Instead of the standard 30 degree angle at 9:00 (toward the steering wheel), I asked Bill to make mine with a slight (10-15 degree) angle backwards (at 6:00) and away from the console. It was something he’d never done and he very kindly agreed to give it a try. The result is in the photo above.
Onto the install!
I’m very proud of Sharka’s interior. I’ve spent tons of time working on it and researching new stuff to try. Literally years worth of time. But there’s room for improvement. There’s always room for improvement.
After all, a shark has to keep moving or it will die.
I’d be lying if I didn’t say I was pleased that my shift boots were not all torn and ratty for these pix. I think I changed them 4 years ago.
These steps are probably nothing new to 90% of the readers, but I thought I’d include them anyway.
Draining is optional, but recommended. I mean, you COULD do this without draining the shifter… but why? I’m not into mine very often. I drain and refill mine every time I change shift boots, which is about every 4-5 years.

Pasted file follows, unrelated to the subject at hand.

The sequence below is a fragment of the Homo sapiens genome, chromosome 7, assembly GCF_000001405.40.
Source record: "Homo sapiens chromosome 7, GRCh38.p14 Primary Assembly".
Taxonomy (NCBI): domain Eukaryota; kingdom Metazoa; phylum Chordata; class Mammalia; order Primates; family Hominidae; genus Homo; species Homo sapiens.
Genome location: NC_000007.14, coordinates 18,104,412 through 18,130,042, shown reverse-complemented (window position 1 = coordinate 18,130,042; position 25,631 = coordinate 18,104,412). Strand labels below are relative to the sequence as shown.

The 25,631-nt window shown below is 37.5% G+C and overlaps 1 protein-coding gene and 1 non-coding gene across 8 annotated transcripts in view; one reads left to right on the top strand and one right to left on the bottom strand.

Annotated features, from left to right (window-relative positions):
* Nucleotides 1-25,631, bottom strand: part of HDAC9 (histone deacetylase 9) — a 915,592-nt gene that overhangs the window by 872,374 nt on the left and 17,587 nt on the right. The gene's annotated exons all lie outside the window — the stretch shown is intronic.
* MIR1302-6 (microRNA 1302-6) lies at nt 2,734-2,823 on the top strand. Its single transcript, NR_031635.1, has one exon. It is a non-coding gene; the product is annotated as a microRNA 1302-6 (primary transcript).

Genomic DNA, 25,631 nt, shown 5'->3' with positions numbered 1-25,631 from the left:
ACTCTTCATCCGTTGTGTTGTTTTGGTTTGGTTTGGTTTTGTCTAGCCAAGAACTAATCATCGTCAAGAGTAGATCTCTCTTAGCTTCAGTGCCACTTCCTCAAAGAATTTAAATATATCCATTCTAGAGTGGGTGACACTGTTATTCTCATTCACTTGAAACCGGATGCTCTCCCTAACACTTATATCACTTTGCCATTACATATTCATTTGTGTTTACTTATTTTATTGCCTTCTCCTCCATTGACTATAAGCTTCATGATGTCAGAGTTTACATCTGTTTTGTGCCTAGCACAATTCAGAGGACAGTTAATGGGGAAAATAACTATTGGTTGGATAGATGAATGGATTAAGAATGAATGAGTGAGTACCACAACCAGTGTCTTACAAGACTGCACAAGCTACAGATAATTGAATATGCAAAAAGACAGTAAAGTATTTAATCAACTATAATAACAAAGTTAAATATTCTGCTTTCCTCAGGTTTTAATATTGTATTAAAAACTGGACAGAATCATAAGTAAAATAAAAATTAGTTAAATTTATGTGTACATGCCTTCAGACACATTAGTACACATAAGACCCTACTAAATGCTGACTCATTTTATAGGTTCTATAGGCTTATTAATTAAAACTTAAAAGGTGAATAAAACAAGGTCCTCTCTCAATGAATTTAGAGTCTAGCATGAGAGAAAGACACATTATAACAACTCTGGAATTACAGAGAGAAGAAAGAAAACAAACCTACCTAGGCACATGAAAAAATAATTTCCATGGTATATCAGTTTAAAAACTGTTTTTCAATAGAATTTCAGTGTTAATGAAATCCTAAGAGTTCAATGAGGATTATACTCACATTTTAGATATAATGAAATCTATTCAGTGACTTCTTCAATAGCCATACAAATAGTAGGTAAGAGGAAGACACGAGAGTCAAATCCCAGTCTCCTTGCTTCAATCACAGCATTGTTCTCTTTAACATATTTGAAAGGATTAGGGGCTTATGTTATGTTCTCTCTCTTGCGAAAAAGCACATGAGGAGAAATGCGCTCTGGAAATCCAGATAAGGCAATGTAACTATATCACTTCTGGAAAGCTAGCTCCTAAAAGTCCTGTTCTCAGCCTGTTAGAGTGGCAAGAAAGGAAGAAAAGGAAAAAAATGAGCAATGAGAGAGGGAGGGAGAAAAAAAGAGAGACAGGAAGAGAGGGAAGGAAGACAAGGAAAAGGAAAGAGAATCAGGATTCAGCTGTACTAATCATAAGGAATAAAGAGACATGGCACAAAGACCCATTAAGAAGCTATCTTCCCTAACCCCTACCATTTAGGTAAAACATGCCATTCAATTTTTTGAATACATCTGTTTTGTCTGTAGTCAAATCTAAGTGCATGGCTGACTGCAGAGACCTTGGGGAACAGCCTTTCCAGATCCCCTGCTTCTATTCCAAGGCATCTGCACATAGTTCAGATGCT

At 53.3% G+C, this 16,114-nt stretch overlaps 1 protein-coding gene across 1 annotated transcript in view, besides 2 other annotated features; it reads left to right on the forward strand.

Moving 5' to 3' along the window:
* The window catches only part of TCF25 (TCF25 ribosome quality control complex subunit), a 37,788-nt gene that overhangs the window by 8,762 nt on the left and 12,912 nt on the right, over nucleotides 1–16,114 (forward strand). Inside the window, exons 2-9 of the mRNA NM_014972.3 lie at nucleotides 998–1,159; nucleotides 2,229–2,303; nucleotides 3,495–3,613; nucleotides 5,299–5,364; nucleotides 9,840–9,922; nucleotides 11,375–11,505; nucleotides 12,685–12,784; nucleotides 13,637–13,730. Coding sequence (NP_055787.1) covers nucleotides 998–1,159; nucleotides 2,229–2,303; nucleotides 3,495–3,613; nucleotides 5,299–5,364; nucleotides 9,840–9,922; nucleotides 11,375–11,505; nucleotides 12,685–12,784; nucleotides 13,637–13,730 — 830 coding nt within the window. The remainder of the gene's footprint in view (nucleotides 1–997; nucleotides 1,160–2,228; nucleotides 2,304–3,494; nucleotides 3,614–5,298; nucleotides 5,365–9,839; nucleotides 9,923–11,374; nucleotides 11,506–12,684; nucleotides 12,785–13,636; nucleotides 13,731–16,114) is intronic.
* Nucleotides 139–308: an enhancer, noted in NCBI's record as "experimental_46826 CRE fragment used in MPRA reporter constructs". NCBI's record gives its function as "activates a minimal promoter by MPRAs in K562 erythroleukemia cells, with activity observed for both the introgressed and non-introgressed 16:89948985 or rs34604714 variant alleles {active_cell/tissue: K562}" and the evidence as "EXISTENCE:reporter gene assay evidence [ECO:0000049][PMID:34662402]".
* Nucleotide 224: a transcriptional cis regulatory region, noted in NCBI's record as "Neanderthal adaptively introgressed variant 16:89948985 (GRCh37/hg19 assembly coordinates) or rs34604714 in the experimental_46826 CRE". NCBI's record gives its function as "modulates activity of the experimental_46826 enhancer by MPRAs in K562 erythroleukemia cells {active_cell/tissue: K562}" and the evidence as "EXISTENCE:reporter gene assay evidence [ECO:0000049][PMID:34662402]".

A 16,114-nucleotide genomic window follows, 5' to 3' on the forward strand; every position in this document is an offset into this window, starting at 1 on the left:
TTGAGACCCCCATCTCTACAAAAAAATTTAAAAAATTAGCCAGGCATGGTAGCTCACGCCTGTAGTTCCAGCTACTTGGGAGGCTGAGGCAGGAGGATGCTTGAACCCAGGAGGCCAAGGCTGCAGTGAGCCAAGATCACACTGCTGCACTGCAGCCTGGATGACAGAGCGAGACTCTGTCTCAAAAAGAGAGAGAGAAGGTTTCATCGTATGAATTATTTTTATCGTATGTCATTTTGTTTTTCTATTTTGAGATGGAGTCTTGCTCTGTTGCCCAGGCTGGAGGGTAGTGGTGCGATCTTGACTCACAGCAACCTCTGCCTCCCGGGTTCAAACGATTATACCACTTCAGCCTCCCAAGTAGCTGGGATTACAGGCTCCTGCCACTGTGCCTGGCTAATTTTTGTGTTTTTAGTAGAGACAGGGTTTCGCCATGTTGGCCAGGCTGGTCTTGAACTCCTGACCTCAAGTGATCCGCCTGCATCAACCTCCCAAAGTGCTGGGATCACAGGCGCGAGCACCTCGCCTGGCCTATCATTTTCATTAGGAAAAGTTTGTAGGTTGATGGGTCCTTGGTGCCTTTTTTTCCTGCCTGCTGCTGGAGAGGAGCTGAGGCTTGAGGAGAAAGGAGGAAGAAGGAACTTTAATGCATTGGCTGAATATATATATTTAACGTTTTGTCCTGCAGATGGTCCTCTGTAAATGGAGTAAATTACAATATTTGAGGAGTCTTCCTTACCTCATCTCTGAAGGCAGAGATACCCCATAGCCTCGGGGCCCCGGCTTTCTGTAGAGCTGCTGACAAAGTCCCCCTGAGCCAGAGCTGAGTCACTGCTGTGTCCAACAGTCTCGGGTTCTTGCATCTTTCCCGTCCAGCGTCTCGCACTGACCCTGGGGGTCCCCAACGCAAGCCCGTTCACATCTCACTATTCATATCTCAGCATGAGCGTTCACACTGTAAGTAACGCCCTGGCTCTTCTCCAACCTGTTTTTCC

A note on the turrets: on NAs, the turret is a separate chamber from the transmission, but on NBs they are connected. So, NB owners- if you’re due for an transmission oil change, you can refill the transmission oil through the turret and avoid the hassle of pumping oil into the side of the transmission from under the car.
Check that the old tip bushing is still intact, attached to the end of the removed shifter. If not, see that no pieces of the bushing are left in the turret.
I honestly never knew there was a plastic spacer or spring washer down in the shifter turret hole. I’ve never dug into a transmission much. But they were quite easy to remove. Prying (GENTLY) directly back at the 6:00 position got mine out with no effort. I rotated the screwdriver a bit for the photo.